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Unit 1, Lesson 1
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# Keyword Sugar

Video transcript & code

I'm a little short on time this week, so I thought I'd just share a quick little tip with you.

Let's haul out everyone's favorite example class, a `Point` object. Let's say this object is part of a library that's already in wide use. Up until now, everyone who wanted a point object has passed in two positional arguments: one for the X coordinate, and one for the Y coordinate.

``````class Point
def initialize(x, y)
@x, @y = x, y
end

def inspect
"Point(#{@x}x#{@y})"
end
end

Point.new(42, 23)               # => Point(42x23)
``````

Lately we've been playing with the features in Ruby 2.0, and we thought it might be nice to release a version of this library which takes keyword arguments for the X and Y coordinates. This would make it explicitly clear which argument is which when creating a new `Point`.

The drawback is that this will break all the existing code that expects a `Point` to accept positional arguments.

``````class Point
def initialize(x:, y:)
@x, @y = x, y
end

def inspect
"Point(#{@x}x#{@y})"
end
end

Point.new(x: 2, y: 3)           # => Point(2x3)
Point.new(42, 23)               # =>

# ~> ArgumentError
# ~> missing keywords: x, y
# ~>
# ~> xmptmp-in22392_Yv.rb:12:in `new'
# ~> xmptmp-in22392_Yv.rb:12:in `<main>'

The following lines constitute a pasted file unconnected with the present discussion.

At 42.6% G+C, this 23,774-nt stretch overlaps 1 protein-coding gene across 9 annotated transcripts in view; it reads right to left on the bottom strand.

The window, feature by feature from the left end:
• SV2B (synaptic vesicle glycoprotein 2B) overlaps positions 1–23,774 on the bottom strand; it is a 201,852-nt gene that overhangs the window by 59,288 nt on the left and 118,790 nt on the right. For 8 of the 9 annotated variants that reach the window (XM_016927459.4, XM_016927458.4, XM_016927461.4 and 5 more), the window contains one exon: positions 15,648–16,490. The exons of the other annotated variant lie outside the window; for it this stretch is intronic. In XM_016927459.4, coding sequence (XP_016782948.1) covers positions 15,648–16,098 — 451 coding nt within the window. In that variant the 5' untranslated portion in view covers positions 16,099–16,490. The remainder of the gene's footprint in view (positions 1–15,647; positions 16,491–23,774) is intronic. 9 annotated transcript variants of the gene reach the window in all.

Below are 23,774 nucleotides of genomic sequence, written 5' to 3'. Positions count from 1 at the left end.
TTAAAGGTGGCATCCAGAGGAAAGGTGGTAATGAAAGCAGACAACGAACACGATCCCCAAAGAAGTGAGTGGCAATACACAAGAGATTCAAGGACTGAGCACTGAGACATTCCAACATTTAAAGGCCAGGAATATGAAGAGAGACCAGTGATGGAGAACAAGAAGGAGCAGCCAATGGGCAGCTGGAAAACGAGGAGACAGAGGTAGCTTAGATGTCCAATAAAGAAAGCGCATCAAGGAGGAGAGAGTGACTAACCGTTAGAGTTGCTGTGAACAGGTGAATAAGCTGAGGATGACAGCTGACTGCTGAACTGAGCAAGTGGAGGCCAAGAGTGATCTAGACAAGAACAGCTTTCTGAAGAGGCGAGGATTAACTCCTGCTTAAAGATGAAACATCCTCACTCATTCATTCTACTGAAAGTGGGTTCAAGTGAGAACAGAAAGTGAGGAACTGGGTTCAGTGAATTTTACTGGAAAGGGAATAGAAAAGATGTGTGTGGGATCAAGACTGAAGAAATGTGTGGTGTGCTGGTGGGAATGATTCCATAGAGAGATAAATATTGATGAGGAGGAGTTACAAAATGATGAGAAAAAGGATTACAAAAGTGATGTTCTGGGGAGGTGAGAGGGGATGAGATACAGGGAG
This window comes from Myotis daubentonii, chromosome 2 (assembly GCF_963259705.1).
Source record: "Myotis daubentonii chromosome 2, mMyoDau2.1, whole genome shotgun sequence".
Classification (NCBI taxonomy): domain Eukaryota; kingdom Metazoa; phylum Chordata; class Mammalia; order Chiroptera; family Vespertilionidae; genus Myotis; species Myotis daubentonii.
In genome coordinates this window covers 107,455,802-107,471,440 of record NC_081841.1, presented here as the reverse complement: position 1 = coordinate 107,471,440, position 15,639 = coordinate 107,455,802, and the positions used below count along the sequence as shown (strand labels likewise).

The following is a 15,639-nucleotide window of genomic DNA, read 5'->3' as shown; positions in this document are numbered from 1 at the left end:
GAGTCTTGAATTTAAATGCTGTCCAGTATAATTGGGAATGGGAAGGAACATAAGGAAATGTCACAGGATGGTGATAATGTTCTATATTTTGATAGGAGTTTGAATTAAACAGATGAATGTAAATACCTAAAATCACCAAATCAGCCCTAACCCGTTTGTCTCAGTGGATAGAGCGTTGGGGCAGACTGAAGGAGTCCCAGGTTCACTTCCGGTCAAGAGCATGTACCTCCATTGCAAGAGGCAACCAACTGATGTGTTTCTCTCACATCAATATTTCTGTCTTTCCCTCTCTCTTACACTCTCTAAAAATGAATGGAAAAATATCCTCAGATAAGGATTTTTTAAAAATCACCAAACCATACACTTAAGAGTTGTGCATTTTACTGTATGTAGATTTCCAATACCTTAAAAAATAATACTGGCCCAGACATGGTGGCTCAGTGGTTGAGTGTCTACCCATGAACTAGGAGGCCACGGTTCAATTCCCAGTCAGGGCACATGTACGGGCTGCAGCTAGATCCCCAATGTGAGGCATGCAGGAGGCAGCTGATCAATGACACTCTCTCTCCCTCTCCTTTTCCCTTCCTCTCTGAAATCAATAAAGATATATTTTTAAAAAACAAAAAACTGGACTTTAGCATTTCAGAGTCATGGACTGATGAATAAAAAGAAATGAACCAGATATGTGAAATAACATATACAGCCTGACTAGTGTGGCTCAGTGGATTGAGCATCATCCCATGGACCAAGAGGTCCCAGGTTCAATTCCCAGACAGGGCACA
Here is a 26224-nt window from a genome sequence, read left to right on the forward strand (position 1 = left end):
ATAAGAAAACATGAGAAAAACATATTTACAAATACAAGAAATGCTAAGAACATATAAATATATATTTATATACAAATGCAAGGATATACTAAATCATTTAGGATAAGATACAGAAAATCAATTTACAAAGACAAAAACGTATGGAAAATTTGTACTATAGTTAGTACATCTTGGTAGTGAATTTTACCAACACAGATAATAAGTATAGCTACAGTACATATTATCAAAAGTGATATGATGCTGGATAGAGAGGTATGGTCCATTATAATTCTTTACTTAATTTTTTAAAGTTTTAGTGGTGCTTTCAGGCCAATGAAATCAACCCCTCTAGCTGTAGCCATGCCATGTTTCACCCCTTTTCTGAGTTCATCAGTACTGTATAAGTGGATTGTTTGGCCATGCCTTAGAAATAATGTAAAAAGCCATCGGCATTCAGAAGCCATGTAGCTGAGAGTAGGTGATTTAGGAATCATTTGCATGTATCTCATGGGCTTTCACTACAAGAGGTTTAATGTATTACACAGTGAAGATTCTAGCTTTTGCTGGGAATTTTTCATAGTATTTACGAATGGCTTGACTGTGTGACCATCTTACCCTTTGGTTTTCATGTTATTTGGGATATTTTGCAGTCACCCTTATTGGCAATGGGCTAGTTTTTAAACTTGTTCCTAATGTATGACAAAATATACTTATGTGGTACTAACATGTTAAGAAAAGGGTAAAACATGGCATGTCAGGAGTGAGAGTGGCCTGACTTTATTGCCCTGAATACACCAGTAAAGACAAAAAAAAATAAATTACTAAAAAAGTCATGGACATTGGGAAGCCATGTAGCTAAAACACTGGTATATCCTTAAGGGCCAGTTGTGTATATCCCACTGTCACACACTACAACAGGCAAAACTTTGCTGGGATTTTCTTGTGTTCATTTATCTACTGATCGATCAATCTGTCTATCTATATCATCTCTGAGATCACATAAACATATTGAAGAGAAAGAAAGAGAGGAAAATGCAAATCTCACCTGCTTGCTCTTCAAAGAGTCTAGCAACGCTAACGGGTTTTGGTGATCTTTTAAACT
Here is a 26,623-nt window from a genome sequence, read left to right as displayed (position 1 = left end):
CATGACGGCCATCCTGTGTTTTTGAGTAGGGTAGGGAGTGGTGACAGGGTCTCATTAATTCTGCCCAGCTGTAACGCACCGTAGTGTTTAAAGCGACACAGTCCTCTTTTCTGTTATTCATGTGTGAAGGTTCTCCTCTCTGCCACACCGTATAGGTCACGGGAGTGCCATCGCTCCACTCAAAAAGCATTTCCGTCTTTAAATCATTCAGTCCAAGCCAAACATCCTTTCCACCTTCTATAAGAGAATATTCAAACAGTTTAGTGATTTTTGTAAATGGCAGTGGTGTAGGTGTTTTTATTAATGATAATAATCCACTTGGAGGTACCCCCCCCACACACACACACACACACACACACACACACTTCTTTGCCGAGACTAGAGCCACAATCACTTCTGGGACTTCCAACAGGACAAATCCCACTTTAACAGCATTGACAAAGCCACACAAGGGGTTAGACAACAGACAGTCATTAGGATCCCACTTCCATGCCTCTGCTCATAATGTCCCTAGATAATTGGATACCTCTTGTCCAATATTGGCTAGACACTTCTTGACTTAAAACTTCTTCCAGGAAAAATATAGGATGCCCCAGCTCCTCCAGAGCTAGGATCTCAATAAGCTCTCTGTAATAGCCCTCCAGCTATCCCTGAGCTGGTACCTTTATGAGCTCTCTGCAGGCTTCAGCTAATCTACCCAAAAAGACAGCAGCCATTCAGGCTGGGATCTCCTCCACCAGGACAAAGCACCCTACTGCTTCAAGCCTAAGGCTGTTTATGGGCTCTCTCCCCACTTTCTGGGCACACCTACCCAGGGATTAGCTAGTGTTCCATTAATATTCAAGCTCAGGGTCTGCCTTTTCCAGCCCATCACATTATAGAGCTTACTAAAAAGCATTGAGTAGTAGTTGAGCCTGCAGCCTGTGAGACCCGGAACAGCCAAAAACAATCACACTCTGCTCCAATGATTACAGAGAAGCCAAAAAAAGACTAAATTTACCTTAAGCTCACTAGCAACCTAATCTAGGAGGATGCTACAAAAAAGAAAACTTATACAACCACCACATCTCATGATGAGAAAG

``````

Fortunately, there is an easy way to have our cake and eat it to. One of the cool features of Ruby arguments is that we can actually reference earlier argument values in the defaults for later parameters.

This is easier to show than to explain. We start out with some positional arguments for X and Y. We prefix them with underscores, because we're going to need the parameter names "x" and "y" for keyword We also give them each a default value of `nil`.

Next we add keyword arguments for `x` and `y`. This time, we used the un-prefixed names. For the default values of these keywords, we reference the value of the earlier positional arguments. This means that if positional arguments are supplied, they will also become the value of the un-specified keyword arguments. But if keyword arguments are used, it will override the default `nil` values from the positional parameters.

The rest of the code stays the same. We can now initialize `Point` objects using either positional argumentsâ€¦ or keywords. We've remained backward compatible with all the existing clients of our code, while also providing a new, more explicit interface.

``````class Point
def initialize(_x=nil, _y=nil, x: _x, y: _y)
@x, @y = x, y
end

def inspect
"Point(#{@x}x#{@y})"
end
end

Point.new(42, 23)               # => Point(42x23)
Point.new(x: 2, y: 3)           # => Point(2x3)
``````

There's only one drawback to our new version of the `Point` class. It's now possible to omit arguments entirely, and Ruby won't catch this case for us.

``````class Point
def initialize(_x=nil, _y=nil, x: _x, y: _y)
@x, @y = x, y
end

def inspect
"Point(#{@x}x#{@y})"
end
end

Point.new                       # => Point(x)
``````

If we want to ensure that a `Point` will always have non-nil X and Y coordinates, we have to add an explicit precondition for it. This code will raise an error if either X or Y are missing.

``````class Point
def initialize(_x=nil, _y=nil, x: _x, y: _y)
x && y or raise ArgumentError, "Must supply X and Y coordinates"
@x, @y = x, y
end

def inspect
"Point(#{@x}x#{@y})"
end
end

Point.new                       # =>

# ~> ArgumentError
# ~> Must supply X and Y coordinates
# ~>
# ~> xmptmp-in22392lSL.rb:3:in `initialize'
# ~> xmptmp-in22392lSL.rb:12:in `new'
# ~> xmptmp-in22392lSL.rb:12:in `<main>'
``````

And that's it for today: an easy way to provide both positional and keyword arguments for the same parameters. Happy hacking!